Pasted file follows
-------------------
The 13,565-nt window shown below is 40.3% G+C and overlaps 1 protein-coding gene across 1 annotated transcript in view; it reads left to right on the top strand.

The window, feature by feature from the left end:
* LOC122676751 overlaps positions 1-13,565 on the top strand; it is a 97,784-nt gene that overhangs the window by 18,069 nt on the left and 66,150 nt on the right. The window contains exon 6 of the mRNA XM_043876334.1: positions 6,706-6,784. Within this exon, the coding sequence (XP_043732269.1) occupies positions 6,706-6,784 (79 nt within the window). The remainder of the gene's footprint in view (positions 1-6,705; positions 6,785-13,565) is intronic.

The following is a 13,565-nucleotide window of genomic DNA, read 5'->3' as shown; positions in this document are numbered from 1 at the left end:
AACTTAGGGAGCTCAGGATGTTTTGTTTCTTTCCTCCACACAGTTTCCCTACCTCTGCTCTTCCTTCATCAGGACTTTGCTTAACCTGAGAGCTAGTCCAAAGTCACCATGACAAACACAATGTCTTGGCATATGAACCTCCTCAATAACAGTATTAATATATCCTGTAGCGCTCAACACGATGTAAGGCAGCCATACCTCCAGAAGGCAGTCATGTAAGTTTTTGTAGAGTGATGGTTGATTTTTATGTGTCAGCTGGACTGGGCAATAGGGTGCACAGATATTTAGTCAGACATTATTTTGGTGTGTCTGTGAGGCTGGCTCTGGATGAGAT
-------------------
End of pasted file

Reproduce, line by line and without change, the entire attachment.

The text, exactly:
The 13,565-nt window shown below is 40.3% G+C and overlaps 1 protein-coding gene across 1 annotated transcript in view; it reads left to right on the top strand.

The window, feature by feature from the left end:
* LOC122676751 overlaps positions 1-13,565 on the top strand; it is a 97,784-nt gene that overhangs the window by 18,069 nt on the left and 66,150 nt on the right. The window contains exon 6 of the mRNA XM_043876334.1: positions 6,706-6,784. Within this exon, the coding sequence (XP_043732269.1) occupies positions 6,706-6,784 (79 nt within the window). The remainder of the gene's footprint in view (positions 1-6,705; positions 6,785-13,565) is intronic.

The following is a 13,565-nucleotide window of genomic DNA, read 5'->3' as shown; positions in this document are numbered from 1 at the left end:
AACTTAGGGAGCTCAGGATGTTTTGTTTCTTTCCTCCACACAGTTTCCCTACCTCTGCTCTTCCTTCATCAGGACTTTGCTTAACCTGAGAGCTAGTCCAAAGTCACCATGACAAACACAATGTCTTGGCATATGAACCTCCTCAATAACAGTATTAATATATCCTGTAGCGCTCAACACGATGTAAGGCAGCCATACCTCCAGAAGGCAGTCATGTAAGTTTTTGTAGAGTGATGGTTGATTTTTATGTGTCAGCTGGACTGGGCAATAGGGTGCACAGATATTTAGTCAGACATTATTTTGGTGTGTCTGTGAGGCTGGCTCTGGATGAGAT